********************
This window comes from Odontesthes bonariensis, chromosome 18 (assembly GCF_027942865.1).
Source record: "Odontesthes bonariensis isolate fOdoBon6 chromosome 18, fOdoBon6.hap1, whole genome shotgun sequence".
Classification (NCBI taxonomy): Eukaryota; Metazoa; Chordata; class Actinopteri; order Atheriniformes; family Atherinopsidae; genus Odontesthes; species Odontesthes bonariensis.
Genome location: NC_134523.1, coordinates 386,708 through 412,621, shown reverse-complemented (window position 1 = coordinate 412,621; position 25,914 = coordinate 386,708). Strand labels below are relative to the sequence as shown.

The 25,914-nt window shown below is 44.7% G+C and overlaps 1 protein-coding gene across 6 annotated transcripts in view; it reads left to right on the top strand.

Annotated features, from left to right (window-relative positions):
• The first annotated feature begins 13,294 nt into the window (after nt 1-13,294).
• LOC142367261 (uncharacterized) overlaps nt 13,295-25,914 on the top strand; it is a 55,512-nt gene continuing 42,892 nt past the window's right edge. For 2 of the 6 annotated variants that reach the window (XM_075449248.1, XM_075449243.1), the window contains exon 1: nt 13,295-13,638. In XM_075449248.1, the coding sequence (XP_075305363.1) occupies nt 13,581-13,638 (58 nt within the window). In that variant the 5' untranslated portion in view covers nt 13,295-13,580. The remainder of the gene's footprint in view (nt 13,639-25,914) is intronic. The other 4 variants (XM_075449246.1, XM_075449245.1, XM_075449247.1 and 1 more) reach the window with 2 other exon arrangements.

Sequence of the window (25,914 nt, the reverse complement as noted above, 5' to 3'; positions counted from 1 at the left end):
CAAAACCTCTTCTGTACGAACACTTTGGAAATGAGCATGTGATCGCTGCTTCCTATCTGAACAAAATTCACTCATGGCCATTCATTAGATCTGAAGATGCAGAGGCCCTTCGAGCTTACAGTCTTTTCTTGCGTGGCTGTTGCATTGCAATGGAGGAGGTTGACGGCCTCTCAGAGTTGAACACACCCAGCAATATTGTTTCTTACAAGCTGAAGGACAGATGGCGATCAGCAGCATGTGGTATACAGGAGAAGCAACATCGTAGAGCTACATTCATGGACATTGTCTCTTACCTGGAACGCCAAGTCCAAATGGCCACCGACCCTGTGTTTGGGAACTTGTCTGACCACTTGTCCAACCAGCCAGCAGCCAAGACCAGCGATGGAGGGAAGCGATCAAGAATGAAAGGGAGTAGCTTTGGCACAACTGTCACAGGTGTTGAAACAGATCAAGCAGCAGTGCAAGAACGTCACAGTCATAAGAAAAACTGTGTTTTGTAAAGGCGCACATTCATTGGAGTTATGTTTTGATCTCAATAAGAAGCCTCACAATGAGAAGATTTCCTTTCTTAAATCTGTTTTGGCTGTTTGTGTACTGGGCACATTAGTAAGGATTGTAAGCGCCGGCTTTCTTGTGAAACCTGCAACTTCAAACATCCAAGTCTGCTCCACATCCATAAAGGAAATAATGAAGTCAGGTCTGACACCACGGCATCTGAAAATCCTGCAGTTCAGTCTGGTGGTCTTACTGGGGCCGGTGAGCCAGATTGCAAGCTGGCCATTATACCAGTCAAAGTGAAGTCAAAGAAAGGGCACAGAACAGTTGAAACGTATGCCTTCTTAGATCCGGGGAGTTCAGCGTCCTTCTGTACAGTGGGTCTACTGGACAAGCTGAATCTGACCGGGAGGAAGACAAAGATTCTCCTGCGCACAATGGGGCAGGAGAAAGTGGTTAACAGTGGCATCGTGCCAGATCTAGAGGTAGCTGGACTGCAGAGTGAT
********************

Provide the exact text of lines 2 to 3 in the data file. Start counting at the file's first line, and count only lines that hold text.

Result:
Source record: "Odontesthes bonariensis isolate fOdoBon6 chromosome 18, fOdoBon6.hap1, whole genome shotgun sequence".
Classification (NCBI taxonomy): Eukaryota; Metazoa; Chordata; class Actinopteri; order Atheriniformes; family Atherinopsidae; genus Odontesthes; species Odontesthes bonariensis.